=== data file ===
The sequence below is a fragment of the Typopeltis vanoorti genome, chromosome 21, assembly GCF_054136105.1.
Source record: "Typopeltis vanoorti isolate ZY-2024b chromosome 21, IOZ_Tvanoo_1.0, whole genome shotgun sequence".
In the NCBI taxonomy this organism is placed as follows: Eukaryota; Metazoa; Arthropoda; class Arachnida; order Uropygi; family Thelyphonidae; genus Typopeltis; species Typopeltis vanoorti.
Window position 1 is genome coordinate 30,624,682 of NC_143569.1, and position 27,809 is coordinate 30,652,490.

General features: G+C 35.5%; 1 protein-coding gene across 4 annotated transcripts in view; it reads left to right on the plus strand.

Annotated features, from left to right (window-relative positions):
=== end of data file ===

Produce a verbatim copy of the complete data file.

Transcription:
The sequence below is a fragment of the Typopeltis vanoorti genome, chromosome 21, assembly GCF_054136105.1.
Source record: "Typopeltis vanoorti isolate ZY-2024b chromosome 21, IOZ_Tvanoo_1.0, whole genome shotgun sequence".
In the NCBI taxonomy this organism is placed as follows: Eukaryota; Metazoa; Arthropoda; class Arachnida; order Uropygi; family Thelyphonidae; genus Typopeltis; species Typopeltis vanoorti.
Window position 1 is genome coordinate 30,624,682 of NC_143569.1, and position 27,809 is coordinate 30,652,490.

General features: G+C 35.5%; 1 protein-coding gene across 4 annotated transcripts in view; it reads left to right on the plus strand.

Annotated features, from left to right (window-relative positions):